In my previous post, I explained the Jewish background to the “Day of Pentecost” mentioned in Acts 2:1 (see my post “What is Pentecost?“). However, from a Christian perspective, I’m more interested in that particular Pentecost that occurred 50 days after Jesus Christ was crucified and approximately 10 days after he ascended into heaven.
What can learn about this day from the scriptural account?
First, we know that some of Jesus’ followers were gathered together in the same place. (Acts 2:1) Where were they gathered? Luke does not directly specify where the disciples were gathered in this particular passage. However, it is likely that Luke intended his readers to understand the disciples were still meeting in the same place they had been meeting. Where had they been gathering? Luke says that 120 of Jesus’ disciples had been meeting together in an upper room during the time between his ascension into heaven and the day of Pentecost. (See Acts 1:12-14.)
Which upper room? Since Luke assumes his readers know which upper room he’s talking about (without explanation), the most likely location is the same upper room where Jesus ate with his disciples just before he was crucified. (See Luke 22:7-12.) Since the disciples continued to have access to this upper room of a home after Jesus’ death, burial, resurrection, and ascension, it is possible that the home belonged to one of Jesus’ disciples, but this is not specified. (Some speculate this was Mark’s home.)
Since Acts 2:1 says they were “all” together in one place, Luke is pointing back to the 120 disciples that he had mentioned earlier. (See Acts 1:15.) Who were these 120 followers of Jesus? We know the 11 apostles were among them. (Acts 1:13) We also know that Jesus’ mother, brothers, and sisters were among them. (Acts 1:14) There were at least 2 (but probably more) people who had followed Jesus since he was baptized by John the Baptist. (Acts 1:21) That still leaves others who had followed Jesus (at least after his resurrection).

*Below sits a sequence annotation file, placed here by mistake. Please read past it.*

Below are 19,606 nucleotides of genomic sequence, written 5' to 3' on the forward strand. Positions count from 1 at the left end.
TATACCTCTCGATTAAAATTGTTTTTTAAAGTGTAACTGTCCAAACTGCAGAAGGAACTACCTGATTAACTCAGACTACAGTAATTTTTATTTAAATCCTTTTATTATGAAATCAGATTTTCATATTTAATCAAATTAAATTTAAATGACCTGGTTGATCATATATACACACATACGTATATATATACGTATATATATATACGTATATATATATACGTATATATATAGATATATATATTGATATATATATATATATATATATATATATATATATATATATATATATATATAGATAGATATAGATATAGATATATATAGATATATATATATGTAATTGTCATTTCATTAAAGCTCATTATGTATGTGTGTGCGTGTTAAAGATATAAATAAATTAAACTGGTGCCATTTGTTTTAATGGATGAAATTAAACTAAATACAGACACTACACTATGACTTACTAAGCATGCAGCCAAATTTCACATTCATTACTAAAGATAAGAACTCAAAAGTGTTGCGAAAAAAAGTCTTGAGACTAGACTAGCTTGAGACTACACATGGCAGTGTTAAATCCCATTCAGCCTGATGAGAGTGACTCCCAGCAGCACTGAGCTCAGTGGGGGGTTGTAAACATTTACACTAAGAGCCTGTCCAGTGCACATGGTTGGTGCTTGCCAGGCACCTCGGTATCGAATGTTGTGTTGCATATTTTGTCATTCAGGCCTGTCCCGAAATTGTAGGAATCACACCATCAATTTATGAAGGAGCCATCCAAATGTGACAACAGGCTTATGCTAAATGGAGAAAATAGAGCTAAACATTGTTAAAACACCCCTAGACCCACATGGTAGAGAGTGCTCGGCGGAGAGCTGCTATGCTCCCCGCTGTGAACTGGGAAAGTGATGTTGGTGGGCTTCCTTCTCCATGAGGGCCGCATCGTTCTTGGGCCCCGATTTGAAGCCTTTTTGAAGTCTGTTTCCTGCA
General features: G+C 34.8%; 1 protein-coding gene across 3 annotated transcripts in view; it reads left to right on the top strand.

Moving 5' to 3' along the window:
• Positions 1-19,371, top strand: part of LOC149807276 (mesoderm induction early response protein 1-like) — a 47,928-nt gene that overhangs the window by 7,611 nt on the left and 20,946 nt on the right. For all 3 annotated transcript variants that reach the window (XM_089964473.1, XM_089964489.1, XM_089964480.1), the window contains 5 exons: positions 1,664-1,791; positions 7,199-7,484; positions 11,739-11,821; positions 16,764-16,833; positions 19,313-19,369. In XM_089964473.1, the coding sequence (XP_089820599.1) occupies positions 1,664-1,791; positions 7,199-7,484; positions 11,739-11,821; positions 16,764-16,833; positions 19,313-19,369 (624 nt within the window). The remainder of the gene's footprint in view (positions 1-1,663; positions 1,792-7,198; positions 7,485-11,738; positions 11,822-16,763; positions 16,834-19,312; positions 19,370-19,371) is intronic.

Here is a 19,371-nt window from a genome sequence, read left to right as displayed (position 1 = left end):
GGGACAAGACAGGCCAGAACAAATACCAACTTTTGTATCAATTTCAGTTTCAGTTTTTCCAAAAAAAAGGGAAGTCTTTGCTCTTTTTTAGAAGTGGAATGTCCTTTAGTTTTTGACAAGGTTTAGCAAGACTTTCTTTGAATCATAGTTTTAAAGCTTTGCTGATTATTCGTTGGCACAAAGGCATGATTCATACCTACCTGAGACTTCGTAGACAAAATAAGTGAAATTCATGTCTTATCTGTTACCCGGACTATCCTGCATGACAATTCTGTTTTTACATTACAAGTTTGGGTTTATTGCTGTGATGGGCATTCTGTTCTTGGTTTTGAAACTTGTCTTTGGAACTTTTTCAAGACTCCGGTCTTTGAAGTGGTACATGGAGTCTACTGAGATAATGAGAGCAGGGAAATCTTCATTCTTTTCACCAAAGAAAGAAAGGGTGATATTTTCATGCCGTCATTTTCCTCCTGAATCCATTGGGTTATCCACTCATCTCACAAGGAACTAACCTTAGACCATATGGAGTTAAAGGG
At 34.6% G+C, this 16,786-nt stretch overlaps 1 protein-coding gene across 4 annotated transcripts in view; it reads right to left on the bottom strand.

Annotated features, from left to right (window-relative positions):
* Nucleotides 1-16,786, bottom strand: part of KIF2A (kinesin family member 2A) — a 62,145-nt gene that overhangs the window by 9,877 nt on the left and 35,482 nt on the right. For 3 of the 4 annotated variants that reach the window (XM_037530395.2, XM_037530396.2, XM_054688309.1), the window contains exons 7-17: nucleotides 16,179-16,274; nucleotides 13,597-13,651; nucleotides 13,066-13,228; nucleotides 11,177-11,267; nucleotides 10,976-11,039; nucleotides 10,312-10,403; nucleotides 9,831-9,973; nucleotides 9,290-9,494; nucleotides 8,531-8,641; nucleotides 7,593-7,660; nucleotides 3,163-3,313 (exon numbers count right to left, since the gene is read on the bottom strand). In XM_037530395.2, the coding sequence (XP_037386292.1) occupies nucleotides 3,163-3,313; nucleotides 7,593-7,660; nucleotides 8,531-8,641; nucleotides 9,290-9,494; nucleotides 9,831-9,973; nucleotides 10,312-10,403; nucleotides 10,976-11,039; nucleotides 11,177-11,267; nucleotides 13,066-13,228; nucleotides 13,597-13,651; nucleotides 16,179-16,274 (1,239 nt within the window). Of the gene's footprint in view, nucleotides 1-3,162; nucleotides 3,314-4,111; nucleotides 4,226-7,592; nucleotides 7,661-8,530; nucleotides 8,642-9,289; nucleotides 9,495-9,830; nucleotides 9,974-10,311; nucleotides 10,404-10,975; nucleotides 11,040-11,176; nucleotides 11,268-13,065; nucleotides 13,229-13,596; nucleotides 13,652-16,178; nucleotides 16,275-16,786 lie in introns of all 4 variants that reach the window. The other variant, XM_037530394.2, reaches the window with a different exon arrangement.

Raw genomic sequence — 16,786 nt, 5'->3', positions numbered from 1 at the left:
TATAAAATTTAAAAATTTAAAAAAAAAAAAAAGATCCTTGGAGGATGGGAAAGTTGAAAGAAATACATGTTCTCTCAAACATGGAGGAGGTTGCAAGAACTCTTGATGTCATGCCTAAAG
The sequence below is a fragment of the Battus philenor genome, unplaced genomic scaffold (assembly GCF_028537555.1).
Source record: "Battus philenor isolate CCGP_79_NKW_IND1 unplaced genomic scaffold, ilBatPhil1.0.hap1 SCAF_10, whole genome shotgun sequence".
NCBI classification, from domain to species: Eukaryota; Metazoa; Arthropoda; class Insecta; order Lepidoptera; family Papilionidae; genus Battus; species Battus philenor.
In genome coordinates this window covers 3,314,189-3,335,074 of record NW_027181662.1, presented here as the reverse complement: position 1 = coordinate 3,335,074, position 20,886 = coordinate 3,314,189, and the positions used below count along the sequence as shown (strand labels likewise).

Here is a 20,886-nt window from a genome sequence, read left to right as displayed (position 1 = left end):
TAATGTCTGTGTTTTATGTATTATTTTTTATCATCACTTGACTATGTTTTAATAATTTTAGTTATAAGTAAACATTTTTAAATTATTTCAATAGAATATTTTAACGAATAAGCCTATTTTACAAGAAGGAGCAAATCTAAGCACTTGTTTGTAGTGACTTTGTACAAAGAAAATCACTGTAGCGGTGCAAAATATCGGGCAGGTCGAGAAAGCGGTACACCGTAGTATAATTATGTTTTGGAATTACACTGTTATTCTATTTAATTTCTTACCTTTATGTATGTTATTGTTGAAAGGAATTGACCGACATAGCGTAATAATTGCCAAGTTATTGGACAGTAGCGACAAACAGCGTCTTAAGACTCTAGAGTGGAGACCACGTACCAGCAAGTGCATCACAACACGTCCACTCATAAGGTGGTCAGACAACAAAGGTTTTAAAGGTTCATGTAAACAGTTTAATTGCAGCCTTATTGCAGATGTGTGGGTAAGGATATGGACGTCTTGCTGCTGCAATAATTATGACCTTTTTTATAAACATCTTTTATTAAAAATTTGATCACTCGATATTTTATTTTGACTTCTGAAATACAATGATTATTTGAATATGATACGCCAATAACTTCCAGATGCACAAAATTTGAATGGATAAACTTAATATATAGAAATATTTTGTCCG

What were they doing when they were gathered together? Again, in Acts 2, Luke does not specifically tell us what they were doing at that moment (when the Holy Spirit was sent). However, he did tell us previously that they had been praying together. (Acts 1:14) We also know that they had been eating together when Jesus was with them. (Acts 1:6)
So, what happened? When these 120 people were gathered together in the upper room – perhaps eating and praying together – God sent the Holy Spirit. This is what Jesus had told them was going to happen. (Acts 1:4-5) (Also, see my post “The Ascension of Jesus Christ.”)
We know that the Holy Spirit had been at work previously. We see him working through different people throughout the Old Testament. We see Jesus’ close connection with the Spirit in the Gospels. Now, though, something different was happening.
According to what Jesus had told his disciples (i.e., “wait for the promise of the Father”) and what Peter said later (i.e., “received from the Father the promise of the Holy Spirit”), the Spirit was working in a new manner, that is, in a way that he had not worked previously but in a way that had been promised or prophesied.
This was the setting of that specific day of Pentecost that came along 50 days after Jesus was crucified and 10 days after he ascended into heaven.